Indonesia pushes for Southeast Asian patrols of disputed waters

Facebooktwittergoogle_plusredditpinterestlinkedinmail

SYDNEY – Indonesia has lobbied Southeast Asian countries to carry out maritime patrols in the disputed South China Sea, claimed in most part by China, to improve security, Defense Minister Ryamizard Ryacudu said on Friday.

Indonesia says it’s a nonclaimant state in the South China Sea dispute, but has clashed with China over fishing rights around the Natuna Islands and expanded its military presence there, and also renamed the northern reaches of its exclusive economic zone, asserting its own maritime claim.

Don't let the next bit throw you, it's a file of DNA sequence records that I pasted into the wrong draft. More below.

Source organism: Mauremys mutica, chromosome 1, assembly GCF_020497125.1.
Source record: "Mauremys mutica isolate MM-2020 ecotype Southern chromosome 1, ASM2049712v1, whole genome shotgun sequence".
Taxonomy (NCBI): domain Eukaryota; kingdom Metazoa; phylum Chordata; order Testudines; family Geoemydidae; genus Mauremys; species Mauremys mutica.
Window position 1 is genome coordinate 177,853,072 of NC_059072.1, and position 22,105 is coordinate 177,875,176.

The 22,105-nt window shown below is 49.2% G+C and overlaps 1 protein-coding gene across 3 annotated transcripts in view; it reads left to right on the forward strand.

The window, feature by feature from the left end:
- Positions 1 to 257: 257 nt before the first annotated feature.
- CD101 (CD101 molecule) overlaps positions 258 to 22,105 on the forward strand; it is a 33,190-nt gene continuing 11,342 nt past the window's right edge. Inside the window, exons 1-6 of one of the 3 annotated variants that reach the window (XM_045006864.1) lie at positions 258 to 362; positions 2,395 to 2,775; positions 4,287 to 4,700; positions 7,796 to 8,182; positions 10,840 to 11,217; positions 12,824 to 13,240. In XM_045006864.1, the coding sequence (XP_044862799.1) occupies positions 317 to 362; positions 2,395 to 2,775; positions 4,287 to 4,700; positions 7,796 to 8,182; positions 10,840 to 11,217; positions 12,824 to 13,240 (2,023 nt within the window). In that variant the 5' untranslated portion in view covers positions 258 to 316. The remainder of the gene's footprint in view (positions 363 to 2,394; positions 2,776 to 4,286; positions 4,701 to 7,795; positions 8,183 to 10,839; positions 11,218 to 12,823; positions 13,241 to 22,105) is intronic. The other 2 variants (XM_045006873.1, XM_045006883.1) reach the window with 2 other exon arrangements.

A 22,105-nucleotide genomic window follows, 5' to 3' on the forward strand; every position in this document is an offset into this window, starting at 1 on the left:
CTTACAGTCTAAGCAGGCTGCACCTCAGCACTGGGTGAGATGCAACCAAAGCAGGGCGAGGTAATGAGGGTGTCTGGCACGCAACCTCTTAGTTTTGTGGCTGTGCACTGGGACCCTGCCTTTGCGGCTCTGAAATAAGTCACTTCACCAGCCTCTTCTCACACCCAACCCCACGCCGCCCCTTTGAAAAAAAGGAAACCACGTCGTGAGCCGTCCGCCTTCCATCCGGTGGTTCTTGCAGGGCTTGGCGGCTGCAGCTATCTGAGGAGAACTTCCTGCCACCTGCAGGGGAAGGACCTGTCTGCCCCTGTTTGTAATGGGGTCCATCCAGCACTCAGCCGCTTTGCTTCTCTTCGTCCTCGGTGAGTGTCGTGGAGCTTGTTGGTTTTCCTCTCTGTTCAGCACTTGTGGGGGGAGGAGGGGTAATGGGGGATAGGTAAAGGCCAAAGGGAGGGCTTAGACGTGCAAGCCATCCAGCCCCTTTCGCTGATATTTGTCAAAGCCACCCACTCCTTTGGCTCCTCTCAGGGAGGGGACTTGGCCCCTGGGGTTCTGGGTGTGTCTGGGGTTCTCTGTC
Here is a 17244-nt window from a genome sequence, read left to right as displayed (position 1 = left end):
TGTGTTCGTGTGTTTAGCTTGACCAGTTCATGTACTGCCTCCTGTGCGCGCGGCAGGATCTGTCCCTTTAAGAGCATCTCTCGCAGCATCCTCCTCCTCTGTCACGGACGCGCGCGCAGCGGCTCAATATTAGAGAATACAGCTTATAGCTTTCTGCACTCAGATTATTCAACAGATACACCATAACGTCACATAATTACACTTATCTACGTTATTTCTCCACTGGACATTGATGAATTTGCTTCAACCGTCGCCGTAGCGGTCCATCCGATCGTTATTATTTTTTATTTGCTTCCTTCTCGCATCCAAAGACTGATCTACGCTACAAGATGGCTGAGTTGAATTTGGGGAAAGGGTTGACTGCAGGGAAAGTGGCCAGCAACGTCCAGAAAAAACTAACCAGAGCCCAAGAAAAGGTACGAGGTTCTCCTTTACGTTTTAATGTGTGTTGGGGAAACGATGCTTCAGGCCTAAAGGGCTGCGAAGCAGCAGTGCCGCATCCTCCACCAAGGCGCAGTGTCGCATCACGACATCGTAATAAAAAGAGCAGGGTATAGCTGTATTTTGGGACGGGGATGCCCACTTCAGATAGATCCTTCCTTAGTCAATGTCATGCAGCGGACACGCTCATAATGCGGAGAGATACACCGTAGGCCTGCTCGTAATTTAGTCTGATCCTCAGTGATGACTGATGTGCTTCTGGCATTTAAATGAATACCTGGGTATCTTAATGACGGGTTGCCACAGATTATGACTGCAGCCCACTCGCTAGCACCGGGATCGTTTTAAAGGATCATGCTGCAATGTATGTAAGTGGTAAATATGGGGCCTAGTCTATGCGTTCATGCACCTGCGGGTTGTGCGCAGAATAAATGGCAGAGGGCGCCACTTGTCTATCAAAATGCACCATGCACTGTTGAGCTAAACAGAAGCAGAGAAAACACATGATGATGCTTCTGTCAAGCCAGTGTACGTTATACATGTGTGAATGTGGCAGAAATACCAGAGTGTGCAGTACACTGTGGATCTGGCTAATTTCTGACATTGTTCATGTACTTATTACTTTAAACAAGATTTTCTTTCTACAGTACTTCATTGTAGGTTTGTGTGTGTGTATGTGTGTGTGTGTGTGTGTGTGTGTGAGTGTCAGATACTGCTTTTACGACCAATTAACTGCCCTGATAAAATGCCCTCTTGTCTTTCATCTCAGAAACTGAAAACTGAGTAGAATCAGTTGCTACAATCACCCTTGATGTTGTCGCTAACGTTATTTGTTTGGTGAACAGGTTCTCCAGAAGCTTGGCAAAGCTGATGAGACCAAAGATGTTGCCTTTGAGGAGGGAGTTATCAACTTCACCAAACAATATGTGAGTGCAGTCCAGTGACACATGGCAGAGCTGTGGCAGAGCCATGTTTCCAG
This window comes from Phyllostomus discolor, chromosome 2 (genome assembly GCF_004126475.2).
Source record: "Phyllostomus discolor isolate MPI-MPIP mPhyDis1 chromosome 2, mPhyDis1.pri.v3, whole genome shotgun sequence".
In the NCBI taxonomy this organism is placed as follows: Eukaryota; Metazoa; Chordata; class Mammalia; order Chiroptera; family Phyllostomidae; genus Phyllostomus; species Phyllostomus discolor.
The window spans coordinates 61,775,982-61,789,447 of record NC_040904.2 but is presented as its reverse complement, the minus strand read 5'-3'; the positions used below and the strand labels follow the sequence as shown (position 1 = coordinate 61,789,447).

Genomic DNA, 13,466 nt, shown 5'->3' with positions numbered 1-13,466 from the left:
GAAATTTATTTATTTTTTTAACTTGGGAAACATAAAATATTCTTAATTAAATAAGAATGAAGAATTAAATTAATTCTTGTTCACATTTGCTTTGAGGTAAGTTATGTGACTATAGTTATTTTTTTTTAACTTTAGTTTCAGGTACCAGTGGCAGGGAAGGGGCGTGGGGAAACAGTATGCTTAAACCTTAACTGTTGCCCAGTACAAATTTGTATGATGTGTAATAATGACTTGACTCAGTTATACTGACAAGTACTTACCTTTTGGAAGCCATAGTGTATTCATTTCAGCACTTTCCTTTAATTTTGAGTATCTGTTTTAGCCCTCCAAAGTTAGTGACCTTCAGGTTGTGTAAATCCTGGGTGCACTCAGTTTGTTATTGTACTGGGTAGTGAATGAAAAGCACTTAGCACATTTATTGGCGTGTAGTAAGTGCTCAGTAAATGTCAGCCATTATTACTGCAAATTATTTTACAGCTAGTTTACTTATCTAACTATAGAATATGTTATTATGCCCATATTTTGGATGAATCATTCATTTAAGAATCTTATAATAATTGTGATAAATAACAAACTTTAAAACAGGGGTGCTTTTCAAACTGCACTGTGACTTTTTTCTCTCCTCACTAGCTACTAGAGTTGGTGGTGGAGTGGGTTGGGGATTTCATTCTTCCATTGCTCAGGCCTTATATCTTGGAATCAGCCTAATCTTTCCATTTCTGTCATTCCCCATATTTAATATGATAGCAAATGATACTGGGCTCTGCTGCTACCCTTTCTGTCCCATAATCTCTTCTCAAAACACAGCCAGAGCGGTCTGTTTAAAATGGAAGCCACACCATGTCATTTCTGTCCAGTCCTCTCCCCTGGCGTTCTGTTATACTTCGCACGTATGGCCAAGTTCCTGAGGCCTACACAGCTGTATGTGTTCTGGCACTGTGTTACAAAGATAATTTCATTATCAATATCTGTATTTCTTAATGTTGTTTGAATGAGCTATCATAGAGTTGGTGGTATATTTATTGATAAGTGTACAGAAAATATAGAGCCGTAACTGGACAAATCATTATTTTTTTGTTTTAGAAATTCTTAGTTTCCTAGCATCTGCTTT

Australian Foreign Affairs Minister Julie Bishop and Defence Minister Marise Payne held talks with their Indonesian counterparts Retno Marsudi and Ryacudu in Sydney, ahead of an Association of Southeast Asian Nations (ASEAN) summit.

Australia is hosting the meeting, despite not being a member of the 10-nation bloc, as it seeks to tighten political and trade ties in the region amid China’s rising influence.

“For the South China Sea, I went around to friends – ASEAN defense ministers – so that each country that faces the South China Sea patrols up to 200 nautical miles, around 230 kilometers,” Ryacudu told reporters at a joint press conference.

Facebooktwittergoogle_plusredditpinterestlinkedinmail